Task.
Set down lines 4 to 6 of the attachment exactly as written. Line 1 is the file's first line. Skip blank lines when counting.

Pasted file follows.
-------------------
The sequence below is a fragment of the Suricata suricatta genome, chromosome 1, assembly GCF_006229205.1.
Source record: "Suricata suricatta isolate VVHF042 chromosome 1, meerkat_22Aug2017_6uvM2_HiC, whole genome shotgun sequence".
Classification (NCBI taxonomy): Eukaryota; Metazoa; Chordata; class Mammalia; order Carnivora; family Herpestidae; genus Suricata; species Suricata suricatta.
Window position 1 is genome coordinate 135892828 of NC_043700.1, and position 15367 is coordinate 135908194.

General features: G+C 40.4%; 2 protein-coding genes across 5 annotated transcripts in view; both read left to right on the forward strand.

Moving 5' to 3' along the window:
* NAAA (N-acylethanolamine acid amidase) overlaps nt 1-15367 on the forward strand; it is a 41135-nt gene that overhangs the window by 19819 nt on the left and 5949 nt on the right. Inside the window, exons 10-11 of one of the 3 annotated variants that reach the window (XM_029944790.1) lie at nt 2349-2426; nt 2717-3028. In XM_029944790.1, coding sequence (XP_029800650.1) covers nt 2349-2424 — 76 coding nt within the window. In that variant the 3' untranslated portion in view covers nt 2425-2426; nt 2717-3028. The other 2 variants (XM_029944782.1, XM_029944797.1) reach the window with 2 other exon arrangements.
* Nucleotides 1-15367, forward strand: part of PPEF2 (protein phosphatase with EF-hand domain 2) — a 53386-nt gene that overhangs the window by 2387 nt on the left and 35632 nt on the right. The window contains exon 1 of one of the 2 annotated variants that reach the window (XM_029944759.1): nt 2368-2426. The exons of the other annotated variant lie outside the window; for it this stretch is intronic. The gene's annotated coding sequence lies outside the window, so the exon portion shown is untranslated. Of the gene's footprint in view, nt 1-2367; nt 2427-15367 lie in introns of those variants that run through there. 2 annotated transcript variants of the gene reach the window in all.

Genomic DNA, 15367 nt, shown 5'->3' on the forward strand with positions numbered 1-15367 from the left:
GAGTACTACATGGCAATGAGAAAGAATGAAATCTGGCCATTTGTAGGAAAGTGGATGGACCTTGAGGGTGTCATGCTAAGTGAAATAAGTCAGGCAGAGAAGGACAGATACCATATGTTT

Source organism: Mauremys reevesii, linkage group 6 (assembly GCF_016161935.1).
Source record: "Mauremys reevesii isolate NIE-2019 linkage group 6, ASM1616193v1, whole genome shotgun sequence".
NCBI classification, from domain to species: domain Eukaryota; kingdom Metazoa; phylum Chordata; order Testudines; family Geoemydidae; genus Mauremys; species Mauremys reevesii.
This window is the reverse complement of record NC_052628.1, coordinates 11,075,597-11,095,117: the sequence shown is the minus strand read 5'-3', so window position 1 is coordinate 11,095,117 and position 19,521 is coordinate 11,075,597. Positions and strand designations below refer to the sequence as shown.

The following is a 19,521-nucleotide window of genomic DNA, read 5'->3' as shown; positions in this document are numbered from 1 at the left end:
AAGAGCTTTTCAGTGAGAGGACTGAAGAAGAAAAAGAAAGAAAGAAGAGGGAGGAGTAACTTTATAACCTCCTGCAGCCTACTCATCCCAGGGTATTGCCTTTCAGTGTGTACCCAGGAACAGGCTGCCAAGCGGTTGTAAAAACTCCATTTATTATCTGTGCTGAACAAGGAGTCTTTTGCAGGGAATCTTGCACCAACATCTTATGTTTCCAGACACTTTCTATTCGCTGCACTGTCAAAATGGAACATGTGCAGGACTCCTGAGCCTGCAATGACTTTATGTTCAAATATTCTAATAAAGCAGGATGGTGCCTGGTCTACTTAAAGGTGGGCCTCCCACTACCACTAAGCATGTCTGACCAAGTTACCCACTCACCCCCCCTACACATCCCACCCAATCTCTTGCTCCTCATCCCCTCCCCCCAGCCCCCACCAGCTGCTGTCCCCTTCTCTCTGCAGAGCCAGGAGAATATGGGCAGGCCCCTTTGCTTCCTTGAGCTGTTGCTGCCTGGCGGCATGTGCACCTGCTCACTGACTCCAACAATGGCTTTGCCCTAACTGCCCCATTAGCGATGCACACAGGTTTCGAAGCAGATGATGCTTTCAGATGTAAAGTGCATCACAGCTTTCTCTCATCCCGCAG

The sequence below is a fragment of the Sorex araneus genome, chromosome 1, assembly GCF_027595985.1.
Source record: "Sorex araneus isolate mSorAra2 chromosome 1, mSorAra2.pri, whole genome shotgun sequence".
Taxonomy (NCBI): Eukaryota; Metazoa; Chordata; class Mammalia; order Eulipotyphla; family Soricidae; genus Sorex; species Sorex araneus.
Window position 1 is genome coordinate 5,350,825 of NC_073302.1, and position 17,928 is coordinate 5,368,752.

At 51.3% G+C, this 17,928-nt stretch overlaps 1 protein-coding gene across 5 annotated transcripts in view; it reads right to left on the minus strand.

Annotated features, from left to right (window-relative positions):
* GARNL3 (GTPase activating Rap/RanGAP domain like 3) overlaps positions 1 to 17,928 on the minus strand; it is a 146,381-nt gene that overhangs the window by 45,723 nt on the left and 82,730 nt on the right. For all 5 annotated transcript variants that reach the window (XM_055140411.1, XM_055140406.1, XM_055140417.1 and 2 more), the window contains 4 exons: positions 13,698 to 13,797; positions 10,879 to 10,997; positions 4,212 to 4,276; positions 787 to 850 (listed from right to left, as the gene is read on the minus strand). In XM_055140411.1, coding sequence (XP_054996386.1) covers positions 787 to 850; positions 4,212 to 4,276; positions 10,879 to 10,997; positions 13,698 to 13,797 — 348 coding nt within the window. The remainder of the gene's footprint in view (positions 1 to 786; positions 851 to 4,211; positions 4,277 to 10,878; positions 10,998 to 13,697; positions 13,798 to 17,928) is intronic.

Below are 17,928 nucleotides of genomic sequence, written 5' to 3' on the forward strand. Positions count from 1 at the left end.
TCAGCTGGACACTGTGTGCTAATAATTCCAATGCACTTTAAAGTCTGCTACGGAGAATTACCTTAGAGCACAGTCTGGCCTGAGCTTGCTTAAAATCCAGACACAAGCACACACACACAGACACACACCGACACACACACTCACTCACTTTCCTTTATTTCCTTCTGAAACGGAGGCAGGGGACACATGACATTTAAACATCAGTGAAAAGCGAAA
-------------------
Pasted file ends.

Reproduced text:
Window position 1 is genome coordinate 135892828 of NC_043700.1, and position 15367 is coordinate 135908194.

General features: G+C 40.4%; 2 protein-coding genes across 5 annotated transcripts in view; both read left to right on the forward strand.

Moving 5' to 3' along the window: